Occasionally I write lists of five things (see Five Plays I Love and Five Poems I Love) because I like writing numbered lists, and five is a good number. Now, seeing that I’m a big fan of the classics, I thought I would do a list devoted to literature of centuries past, so, in sort of chronological order, here it is.
1. The Iliad – Homer
Depending on your translation (mine is by Richard Lattimore), the phrasing of the first line of this epic differs, but it’s a good one, as far as first lines go: “Sing, goddess, the anger of Peleus’ son Achilleus.” Yes, an epic poem about Achilles and his anger issues. Among other things, like the Trojan War. It’s been several years since I’ve read this, but I enjoyed it a lot, because it’s a classical literature version of an action movie, and I’ll admit that I sometimes really like action movies, so you can start calling me a rube now.
2. Beowulf – Anonymous
Who wrote Beowulf? I don’t know and you don’t either, but even though it’s really old and it was once assigned to me for a class, I sat down and read it pretty much in one sitting. Among other things, a badass named Beowulf kills some monsters. What more can I say about it? It’s a good time. No, really.
3. Paradise Lost – John Milton
I know, I know, I am all about the epic poetry. Many people think this is the most boring thing they have ever been forced to read by an educator in their lives, but because I am a big weirdo nerd, I actually like this poem a lot. An epic created from the Bible (which is a source ripe with material for epic poetry), with a sneaky, devious Satan who is a villain (or, if you’re Byron, a hero) who makes the whole thing worth reading. Milton is considered one of the big daddies of English letters for many reasons, but this is most definitely the greatest of them.
4. Emma – Jane Austen
I’m skipping over some famous work from the 18th century, like Robinson Crusoe (because I hate that book) and Gulliver’s Travels (which I don’t hate, but don’t love either) to get to the 19th century, which contains some of my all-time favorite literature. You may or may not be aware of the fact that I am a big fan of Jane Austen, and this novel, about meddling Emma Woodhouse, is easily my favorite. Funny and occasionally dramatic (as far as Jane Austen gets dramatic) with a heroine I alternate between loving and wanting to strangle, I love this book in a deep and lasting way. And even though I’m no longer a teenager, I also love Amy Heckerling’s film adaptation, Clueless, which I maintain that I like because it is a clever retelling of Austen’s classic, and not just because I have a long-standing schoolgirlish crush on Paul Rudd.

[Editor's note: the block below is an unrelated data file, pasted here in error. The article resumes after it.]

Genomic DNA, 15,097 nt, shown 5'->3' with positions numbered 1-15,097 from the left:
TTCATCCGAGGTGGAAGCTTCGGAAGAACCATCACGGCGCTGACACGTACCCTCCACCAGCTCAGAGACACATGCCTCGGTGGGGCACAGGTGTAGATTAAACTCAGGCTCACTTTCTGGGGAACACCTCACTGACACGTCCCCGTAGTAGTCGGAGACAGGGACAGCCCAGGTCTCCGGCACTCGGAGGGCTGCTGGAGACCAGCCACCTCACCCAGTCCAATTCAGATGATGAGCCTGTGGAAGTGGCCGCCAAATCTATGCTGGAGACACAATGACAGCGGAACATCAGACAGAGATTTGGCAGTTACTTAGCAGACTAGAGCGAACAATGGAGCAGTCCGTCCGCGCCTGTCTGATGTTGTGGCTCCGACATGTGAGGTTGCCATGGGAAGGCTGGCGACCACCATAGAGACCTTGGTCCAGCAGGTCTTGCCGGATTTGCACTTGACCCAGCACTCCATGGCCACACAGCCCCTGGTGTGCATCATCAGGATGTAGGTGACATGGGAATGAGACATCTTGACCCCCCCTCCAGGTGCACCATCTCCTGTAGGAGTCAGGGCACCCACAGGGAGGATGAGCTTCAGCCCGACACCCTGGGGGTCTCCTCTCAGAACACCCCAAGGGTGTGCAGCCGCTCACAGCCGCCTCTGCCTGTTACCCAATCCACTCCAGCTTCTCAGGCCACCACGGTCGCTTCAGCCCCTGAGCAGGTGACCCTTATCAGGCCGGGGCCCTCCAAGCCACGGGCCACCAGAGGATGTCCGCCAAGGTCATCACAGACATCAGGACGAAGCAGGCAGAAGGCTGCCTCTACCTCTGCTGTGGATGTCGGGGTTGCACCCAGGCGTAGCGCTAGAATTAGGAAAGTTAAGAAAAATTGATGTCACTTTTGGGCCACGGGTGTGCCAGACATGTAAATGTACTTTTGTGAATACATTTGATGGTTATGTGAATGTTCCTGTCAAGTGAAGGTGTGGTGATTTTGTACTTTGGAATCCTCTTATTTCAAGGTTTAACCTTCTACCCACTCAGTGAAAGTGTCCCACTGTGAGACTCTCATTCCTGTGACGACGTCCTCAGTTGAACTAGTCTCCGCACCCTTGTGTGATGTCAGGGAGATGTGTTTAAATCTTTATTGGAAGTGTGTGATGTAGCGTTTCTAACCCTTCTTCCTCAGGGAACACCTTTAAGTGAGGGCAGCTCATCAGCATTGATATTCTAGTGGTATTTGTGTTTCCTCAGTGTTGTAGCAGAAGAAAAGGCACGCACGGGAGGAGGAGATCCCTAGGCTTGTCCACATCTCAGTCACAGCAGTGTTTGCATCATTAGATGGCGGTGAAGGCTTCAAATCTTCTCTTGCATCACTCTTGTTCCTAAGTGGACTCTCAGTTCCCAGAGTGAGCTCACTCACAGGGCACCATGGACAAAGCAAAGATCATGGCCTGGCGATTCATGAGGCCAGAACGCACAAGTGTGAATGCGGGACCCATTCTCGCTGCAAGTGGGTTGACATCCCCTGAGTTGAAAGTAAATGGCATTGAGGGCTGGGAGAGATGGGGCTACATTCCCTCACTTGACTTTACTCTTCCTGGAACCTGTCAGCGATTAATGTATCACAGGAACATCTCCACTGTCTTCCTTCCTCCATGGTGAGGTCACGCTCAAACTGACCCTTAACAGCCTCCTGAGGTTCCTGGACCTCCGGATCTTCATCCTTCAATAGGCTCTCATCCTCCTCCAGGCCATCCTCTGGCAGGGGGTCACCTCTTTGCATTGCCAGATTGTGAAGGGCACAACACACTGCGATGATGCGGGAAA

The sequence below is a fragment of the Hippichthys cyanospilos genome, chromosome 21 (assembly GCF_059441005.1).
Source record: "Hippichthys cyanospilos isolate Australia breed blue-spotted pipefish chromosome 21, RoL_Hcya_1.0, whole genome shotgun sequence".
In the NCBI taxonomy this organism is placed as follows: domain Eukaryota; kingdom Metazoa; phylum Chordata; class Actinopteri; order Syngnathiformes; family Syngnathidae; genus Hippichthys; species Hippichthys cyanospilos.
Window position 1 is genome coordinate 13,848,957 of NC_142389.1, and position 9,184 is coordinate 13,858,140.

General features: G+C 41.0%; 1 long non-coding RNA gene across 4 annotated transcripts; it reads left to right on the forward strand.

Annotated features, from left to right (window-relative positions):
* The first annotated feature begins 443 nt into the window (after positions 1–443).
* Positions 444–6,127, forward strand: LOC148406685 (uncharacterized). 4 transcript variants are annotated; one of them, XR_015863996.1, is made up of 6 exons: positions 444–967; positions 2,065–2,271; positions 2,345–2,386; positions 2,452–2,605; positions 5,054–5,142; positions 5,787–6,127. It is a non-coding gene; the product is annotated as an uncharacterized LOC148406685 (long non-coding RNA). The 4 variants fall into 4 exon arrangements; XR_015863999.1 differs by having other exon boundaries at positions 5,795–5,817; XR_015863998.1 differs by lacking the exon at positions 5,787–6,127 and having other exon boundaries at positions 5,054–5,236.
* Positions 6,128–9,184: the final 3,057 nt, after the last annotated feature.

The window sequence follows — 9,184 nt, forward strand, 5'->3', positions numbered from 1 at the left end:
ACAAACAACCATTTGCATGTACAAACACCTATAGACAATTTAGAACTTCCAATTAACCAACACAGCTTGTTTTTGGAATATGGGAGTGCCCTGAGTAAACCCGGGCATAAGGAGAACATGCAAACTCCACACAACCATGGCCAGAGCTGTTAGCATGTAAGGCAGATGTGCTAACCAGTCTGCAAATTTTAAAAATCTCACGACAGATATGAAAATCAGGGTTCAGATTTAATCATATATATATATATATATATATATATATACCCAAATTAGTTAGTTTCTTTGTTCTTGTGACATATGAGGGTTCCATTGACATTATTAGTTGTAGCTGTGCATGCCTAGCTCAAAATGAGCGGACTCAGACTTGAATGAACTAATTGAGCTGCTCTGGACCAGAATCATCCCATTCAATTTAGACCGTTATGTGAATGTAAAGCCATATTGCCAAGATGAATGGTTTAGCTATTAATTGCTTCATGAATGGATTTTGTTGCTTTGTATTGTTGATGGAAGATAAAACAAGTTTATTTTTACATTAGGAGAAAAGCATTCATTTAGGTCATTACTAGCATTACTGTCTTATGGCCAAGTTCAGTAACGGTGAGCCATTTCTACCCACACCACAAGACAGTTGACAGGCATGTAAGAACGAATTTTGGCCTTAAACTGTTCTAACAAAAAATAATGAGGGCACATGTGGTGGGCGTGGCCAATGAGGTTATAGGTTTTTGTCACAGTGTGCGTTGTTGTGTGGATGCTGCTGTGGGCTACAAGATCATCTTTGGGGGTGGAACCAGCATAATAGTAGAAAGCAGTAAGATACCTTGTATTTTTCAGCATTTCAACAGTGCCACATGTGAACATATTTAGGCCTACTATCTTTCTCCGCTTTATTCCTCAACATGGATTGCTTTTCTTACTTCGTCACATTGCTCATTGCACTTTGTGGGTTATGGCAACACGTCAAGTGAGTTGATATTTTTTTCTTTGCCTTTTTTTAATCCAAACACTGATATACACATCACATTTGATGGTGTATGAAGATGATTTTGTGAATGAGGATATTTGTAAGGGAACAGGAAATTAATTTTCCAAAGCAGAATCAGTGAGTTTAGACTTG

5. The Awakening – Kate Chopin
I’m just barely squeaking by with this one, which was originally published in 1899. When I was a senior in high school, my English teacher loaned me a copy of this book because she thought I’d like it. I thought it was okay — I didn’t quite get it then — but when I returned to it a few years later, the power of the book hit me full-on and I adored it. It’s a book about a woman realizing herself as an intellectual, sexual being and about power and making choices. When it was published, it was considered shocking and outrageous, and it is still strong and fresh more than 100 years later. It’s a great book, and perhaps my favorite one on this list.